Power to the drivers!

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Sir,

The latest FISA fiasco over superlicences makes me wonder why a sport such as motor racing is governed by a bunch of bureaucrats whose qualifications could not make them further removed from their posts. Who are the people who form FISA and where do they come from? How is it that someone like J-M Balestre can be president of the FIA when his ‘solutions’ to the constant problems faced in governing motor sport seem to most of its fans to be the opposite of what should be done? I realise that J-M Balestre cannot be totally blamed for the present driver/FISA conflict, but how is it that decisions can be made concerning the drivers without their prior consultation?

Five years ago, Didier Pironi attempted to set up a drivers’ association. FISA was too arrogant to listen to them. I believe that those closest to a profession should represent it. For example, the Society of Industrial Artists and Designers (SIAD) is composed of artists and designers, and nobody who is unrelated to the profession. Why can’t the drivers decide the rules for their own category of the sport?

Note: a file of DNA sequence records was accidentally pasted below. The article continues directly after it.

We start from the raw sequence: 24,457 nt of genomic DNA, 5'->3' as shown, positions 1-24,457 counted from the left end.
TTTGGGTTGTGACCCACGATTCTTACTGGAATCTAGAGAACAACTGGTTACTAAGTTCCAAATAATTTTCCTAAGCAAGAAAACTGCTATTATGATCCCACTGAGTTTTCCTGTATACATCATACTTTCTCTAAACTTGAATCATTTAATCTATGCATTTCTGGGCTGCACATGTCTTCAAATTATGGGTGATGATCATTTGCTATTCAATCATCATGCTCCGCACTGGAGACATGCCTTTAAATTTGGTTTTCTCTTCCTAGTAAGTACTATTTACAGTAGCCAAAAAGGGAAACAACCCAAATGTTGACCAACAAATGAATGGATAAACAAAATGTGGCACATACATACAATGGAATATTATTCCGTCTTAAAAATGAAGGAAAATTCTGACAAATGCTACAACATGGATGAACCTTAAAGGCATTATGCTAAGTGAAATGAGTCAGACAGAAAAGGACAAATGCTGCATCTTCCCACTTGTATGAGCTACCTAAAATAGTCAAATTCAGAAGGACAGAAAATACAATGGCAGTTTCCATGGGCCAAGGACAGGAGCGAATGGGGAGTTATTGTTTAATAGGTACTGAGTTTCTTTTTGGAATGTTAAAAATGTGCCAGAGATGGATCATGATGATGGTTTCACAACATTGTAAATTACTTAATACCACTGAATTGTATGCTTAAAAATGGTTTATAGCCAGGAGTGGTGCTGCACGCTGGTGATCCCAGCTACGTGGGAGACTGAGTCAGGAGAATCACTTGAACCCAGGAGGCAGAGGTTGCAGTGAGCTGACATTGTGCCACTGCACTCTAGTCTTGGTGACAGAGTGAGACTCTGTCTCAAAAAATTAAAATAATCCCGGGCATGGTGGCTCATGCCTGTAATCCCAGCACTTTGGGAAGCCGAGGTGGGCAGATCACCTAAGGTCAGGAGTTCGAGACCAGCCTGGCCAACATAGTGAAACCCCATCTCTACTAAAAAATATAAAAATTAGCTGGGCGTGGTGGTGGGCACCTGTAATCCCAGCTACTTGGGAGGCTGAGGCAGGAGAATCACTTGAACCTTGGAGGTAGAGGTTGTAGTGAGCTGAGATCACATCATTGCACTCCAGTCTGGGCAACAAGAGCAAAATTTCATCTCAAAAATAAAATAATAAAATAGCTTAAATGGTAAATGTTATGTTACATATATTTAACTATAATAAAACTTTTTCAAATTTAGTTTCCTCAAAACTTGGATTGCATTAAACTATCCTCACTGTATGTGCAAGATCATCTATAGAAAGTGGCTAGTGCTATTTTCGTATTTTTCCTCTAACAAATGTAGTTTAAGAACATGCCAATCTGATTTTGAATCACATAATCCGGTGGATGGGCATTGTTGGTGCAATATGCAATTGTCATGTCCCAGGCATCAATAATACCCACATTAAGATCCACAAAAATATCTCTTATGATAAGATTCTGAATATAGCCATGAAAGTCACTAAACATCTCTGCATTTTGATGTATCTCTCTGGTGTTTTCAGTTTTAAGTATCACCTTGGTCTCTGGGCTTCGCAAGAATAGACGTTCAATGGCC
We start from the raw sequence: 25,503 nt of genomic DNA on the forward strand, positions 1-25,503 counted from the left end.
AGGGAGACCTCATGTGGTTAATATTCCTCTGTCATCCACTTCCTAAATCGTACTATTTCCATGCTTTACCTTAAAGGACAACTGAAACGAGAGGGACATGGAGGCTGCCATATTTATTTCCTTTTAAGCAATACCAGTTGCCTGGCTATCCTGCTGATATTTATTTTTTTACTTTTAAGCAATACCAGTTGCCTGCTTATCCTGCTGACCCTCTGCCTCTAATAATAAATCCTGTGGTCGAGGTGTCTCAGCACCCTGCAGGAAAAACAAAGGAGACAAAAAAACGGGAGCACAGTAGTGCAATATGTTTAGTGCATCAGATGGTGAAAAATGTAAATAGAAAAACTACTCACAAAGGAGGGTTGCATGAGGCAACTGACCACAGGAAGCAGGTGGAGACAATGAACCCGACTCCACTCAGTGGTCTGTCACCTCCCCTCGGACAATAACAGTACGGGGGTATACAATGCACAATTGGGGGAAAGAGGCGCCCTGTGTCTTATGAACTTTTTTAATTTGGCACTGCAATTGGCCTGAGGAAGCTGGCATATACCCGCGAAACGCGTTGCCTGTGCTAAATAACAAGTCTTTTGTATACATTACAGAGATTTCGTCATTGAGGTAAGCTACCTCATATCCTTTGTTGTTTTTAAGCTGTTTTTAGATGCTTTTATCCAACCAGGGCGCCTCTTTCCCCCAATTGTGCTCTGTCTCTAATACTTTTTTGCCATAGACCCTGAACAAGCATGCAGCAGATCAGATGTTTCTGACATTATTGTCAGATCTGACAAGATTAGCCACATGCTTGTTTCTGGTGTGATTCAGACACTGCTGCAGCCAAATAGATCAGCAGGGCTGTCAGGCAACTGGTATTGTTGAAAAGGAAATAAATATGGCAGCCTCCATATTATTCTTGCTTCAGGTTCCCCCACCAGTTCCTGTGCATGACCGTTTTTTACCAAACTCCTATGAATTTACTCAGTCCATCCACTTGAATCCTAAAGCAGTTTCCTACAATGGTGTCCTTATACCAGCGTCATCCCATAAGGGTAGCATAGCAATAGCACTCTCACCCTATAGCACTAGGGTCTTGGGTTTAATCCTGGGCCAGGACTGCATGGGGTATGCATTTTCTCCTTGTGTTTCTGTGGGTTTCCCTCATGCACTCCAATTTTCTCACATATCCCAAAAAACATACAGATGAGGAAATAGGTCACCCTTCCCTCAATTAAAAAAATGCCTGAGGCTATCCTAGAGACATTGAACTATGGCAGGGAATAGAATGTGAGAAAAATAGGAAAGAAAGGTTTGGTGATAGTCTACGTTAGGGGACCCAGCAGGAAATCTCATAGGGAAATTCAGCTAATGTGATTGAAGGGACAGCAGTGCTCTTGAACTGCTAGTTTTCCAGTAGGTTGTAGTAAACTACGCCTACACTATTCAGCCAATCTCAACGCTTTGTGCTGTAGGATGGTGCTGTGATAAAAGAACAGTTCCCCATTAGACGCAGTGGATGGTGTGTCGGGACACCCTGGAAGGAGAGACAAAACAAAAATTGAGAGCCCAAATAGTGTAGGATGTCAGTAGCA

Although Bernie Ecclestone can be easily criticised, it is his hard graft on behalf of FOCA which has seen Formula One survive. The business side of F1 is adequately taken care of by him.

It would be a mistake to allow the designers to decide rule changes. Patrick Head once said that he left the pits in one practice to watch the cars in action, and was stunned at the immense speed at which the drivers took the corners. If someone such as Head could be so close and yet so far from his sport, it is obvious that only the drivers have a total picture of the exact safety measures in car and circuit design which must be implemented.

Starting with Jackie Stewart, drivers have taken a more active interest in the safety of their sport. If it was their responsibility to supervise circuit safety and develop rules governing the cars, the financial burden would not be a problem. Instead they are asked to throw away money, with no guarantee of how it is going to be spent.

I realise drivers’ and constructors’ schedules are filled with testing between Grands Prix, but extra responsibility in governing the sport should not add impossibly to this. Most of FISA’s work is spent putting right their previous bunglings.

If the rulebook was designed by those closest to the sport, today’s Formula One would be an even more healthy category than it already is.

Roy Barclay, Clacton-on-Sea, Essex